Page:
Is It Safe to Give a Child Benadryl?

Benadryl (diphenhydramine) is marketed to relieve symptoms of hay fever or upper respiratory allergies, including itchy or runny nose; sneezing; itchy or watery eyes; and an itchy nose or throat. However, the Food and Drug Administration (FDA) has not reviewed these claims.

Second-generation antihistamines like Zyrtec and Claritin are recommended more often than Benadryl because they offer longer-lasting symptom relief and do not have the sedating effects of diphenhydramine.

Benadryl Uses

For years, the antihistamine Benadryl (or its generic counterpart diphenhydramine) has been used in children and adults to relieve itching and reduce swelling caused by allergies and allergic reactions. Benadryl is less popular today because there are newer, non-sedating antihistamines such as Zyrtec (Cetirizine), Claritin (Loratidine) that can effectively treat symptoms without causing drowsiness.

Diphenhydramine can also be used to control abnormal movements in people with early-stage Parkinson's and people who are experiencing movement problems that are a side effect of medication.


One of the most common side effects of Benadryl and similar medications is drowsiness. There are warning labels on these medications informing people that they should not drive or operate heavy machinery until they know how the drug will make them feel.

If your child needs to take an antihistamine that causes drowsiness, monitor their behavior closely, and be sure that they remain safe.


Like many medicines, antihistamines are dosed according to weight in young children, and giving a child too large a dose can be dangerous.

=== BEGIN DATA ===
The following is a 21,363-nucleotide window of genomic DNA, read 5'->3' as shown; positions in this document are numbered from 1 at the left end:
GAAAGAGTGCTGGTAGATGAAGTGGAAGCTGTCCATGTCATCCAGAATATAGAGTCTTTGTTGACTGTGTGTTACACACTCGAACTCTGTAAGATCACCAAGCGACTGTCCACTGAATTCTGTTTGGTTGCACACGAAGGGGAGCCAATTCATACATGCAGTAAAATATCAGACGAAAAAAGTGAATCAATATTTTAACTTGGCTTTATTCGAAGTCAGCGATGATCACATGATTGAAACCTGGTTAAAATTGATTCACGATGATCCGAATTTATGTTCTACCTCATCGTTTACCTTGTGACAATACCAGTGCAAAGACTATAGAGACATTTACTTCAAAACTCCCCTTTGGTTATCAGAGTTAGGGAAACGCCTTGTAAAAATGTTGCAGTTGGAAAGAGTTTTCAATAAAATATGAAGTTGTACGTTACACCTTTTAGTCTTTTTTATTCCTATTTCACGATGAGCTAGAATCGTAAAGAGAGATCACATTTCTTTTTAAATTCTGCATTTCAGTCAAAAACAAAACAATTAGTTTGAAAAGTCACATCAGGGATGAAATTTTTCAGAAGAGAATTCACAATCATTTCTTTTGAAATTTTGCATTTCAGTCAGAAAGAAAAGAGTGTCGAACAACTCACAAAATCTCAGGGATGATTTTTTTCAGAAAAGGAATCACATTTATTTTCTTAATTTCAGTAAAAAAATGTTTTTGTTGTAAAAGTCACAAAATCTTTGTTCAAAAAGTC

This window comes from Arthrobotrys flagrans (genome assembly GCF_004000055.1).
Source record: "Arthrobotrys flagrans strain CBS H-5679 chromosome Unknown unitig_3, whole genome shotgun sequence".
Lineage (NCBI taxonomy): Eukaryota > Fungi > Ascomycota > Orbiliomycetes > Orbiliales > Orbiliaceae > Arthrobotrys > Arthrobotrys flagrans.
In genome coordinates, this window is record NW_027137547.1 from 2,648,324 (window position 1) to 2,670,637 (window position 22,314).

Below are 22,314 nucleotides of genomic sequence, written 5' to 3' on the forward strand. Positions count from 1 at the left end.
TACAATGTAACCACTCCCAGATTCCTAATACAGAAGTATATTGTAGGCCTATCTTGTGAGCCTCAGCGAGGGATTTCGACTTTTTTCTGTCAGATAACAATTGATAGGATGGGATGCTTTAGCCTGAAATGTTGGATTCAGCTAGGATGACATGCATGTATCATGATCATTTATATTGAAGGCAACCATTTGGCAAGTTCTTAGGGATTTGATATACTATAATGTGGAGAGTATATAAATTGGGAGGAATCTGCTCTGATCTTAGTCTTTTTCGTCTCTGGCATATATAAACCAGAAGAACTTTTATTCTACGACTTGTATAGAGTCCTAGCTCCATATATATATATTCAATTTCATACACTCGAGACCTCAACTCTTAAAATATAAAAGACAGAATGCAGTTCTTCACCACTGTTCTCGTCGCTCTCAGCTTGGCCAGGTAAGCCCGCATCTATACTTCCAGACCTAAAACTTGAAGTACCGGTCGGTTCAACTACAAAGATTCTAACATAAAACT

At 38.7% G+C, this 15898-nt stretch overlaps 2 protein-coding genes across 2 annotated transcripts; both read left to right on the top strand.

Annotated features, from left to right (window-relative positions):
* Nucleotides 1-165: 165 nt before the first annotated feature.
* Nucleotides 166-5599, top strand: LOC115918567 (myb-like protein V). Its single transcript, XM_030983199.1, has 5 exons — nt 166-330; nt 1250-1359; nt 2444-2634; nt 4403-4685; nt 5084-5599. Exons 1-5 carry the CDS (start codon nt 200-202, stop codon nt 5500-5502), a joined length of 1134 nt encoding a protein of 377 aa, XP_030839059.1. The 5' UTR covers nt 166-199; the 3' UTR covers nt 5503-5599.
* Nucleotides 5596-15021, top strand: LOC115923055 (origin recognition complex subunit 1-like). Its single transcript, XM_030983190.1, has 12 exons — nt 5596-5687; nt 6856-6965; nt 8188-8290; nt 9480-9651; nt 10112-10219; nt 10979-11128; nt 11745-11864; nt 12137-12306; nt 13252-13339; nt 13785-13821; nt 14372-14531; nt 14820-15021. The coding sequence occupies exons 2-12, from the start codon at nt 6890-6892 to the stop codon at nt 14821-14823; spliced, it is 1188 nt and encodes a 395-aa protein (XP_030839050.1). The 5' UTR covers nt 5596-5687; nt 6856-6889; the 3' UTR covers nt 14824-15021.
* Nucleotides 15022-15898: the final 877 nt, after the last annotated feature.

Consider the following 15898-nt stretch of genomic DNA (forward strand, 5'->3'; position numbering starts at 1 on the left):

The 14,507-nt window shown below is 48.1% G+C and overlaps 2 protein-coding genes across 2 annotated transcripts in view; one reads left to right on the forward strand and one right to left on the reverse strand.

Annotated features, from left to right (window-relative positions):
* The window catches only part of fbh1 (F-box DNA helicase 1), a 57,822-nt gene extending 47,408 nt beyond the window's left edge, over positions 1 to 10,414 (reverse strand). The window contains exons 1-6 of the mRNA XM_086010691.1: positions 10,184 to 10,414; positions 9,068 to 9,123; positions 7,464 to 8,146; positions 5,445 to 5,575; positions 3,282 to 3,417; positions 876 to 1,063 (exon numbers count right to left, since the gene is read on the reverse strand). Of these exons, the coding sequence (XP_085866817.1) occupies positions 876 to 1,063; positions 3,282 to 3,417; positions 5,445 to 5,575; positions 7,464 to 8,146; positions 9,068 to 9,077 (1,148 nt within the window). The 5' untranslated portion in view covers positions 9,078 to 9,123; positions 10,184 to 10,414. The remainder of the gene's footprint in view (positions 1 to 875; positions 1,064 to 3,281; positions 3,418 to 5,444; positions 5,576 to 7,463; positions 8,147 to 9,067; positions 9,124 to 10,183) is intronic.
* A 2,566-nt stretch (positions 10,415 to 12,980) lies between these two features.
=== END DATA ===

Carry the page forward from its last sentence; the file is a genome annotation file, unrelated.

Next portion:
Drowsiness is a common side effect of antihistamines such as Benadryl but some children experience the opposite effect. Benadryl can cause some children to be hyperactive.

OTC cough and cold medicine should not be given to children under the age of 4. Research has shown that these products do not work in children younger than 6 years old and can have serious side effects.

Risk of Death

According to the Centers for Disease Control and Prevention (CDC), deaths from diphenhydramine increased between 2011 and 2016. However, these statistics are not specific to a single age range.

Benadryl should never be used to make a child drowsy, calm them down, or help them sleep.

If you are concerned that your child has a sleep problem, talk to your pediatrician. If a child has a condition like sleep apnea they will need to be evaluated and treated by a sleep specialist.

Signs of Overdose

signs of benadryl overdose
Illustration by Brianna Gilmartin, Verywell

If a person (a child or adult) takes too much Benadryl, they might have certain symptoms. Common symptoms of a diphenhydramine overdose include

  • Agitation
  • Blurred vision
  • Confusion
  • Depression
  • Difficult to wake or arouse
  • Dry eyes
  • Dry mouth
  • Dry, red skin
  • Enlarged pupils
  • Hallucinations
  • Inability to urinate
  • Low blood pressure
  • Nervousness
  • Rapid heartbeat
  • Ringing in the ears